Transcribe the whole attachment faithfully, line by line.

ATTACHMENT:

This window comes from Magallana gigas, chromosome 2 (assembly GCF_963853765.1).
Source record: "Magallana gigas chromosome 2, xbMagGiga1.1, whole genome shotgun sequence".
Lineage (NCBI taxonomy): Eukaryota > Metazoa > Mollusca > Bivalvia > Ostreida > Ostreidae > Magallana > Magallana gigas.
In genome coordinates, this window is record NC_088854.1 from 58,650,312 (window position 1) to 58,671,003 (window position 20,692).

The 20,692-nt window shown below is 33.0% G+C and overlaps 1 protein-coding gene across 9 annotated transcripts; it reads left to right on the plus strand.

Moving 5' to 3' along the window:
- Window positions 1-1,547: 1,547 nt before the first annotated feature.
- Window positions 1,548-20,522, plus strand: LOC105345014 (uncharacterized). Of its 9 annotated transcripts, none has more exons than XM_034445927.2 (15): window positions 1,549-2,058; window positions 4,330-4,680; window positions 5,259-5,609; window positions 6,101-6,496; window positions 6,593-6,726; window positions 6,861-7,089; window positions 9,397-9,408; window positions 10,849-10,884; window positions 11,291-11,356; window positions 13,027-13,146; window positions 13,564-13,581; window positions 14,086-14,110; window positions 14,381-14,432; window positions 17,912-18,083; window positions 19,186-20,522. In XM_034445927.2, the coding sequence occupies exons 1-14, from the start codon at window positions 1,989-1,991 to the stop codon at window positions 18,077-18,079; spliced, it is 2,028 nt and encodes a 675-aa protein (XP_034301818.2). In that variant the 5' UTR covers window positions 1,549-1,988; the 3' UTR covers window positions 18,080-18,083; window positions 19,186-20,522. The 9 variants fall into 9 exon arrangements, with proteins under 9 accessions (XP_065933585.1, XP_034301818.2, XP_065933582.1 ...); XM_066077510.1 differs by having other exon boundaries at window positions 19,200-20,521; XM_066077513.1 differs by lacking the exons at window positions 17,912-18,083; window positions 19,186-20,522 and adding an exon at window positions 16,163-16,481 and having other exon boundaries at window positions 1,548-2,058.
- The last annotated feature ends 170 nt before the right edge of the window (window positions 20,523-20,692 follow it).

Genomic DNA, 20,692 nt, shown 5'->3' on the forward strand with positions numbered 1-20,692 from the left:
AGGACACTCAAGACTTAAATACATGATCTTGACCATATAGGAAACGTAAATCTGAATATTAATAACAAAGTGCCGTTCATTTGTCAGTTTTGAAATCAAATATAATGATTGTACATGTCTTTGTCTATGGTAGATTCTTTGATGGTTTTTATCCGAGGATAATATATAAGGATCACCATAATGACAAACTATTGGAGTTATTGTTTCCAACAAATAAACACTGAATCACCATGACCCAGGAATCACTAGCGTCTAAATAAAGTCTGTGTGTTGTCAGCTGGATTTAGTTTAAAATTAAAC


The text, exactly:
This window comes from Magallana gigas, chromosome 2 (assembly GCF_963853765.1).
Source record: "Magallana gigas chromosome 2, xbMagGiga1.1, whole genome shotgun sequence".
Lineage (NCBI taxonomy): Eukaryota > Metazoa > Mollusca > Bivalvia > Ostreida > Ostreidae > Magallana > Magallana gigas.
In genome coordinates, this window is record NC_088854.1 from 58,650,312 (window position 1) to 58,671,003 (window position 20,692).

The 20,692-nt window shown below is 33.0% G+C and overlaps 1 protein-coding gene across 9 annotated transcripts; it reads left to right on the plus strand.

Moving 5' to 3' along the window:
- Window positions 1-1,547: 1,547 nt before the first annotated feature.
- Window positions 1,548-20,522, plus strand: LOC105345014 (uncharacterized). Of its 9 annotated transcripts, none has more exons than XM_034445927.2 (15): window positions 1,549-2,058; window positions 4,330-4,680; window positions 5,259-5,609; window positions 6,101-6,496; window positions 6,593-6,726; window positions 6,861-7,089; window positions 9,397-9,408; window positions 10,849-10,884; window positions 11,291-11,356; window positions 13,027-13,146; window positions 13,564-13,581; window positions 14,086-14,110; window positions 14,381-14,432; window positions 17,912-18,083; window positions 19,186-20,522. In XM_034445927.2, the coding sequence occupies exons 1-14, from the start codon at window positions 1,989-1,991 to the stop codon at window positions 18,077-18,079; spliced, it is 2,028 nt and encodes a 675-aa protein (XP_034301818.2). In that variant the 5' UTR covers window positions 1,549-1,988; the 3' UTR covers window positions 18,080-18,083; window positions 19,186-20,522. The 9 variants fall into 9 exon arrangements, with proteins under 9 accessions (XP_065933585.1, XP_034301818.2, XP_065933582.1 ...); XM_066077510.1 differs by having other exon boundaries at window positions 19,200-20,521; XM_066077513.1 differs by lacking the exons at window positions 17,912-18,083; window positions 19,186-20,522 and adding an exon at window positions 16,163-16,481 and having other exon boundaries at window positions 1,548-2,058.
- The last annotated feature ends 170 nt before the right edge of the window (window positions 20,523-20,692 follow it).

Genomic DNA, 20,692 nt, shown 5'->3' on the forward strand with positions numbered 1-20,692 from the left:
AGGACACTCAAGACTTAAATACATGATCTTGACCATATAGGAAACGTAAATCTGAATATTAATAACAAAGTGCCGTTCATTTGTCAGTTTTGAAATCAAATATAATGATTGTACATGTCTTTGTCTATGGTAGATTCTTTGATGGTTTTTATCCGAGGATAATATATAAGGATCACCATAATGACAAACTATTGGAGTTATTGTTTCCAACAAATAAACACTGAATCACCATGACCCAGGAATCACTAGCGTCTAAATAAAGTCTGTGTGTTGTCAGCTGGATTTAGTTTAAAATTAAAC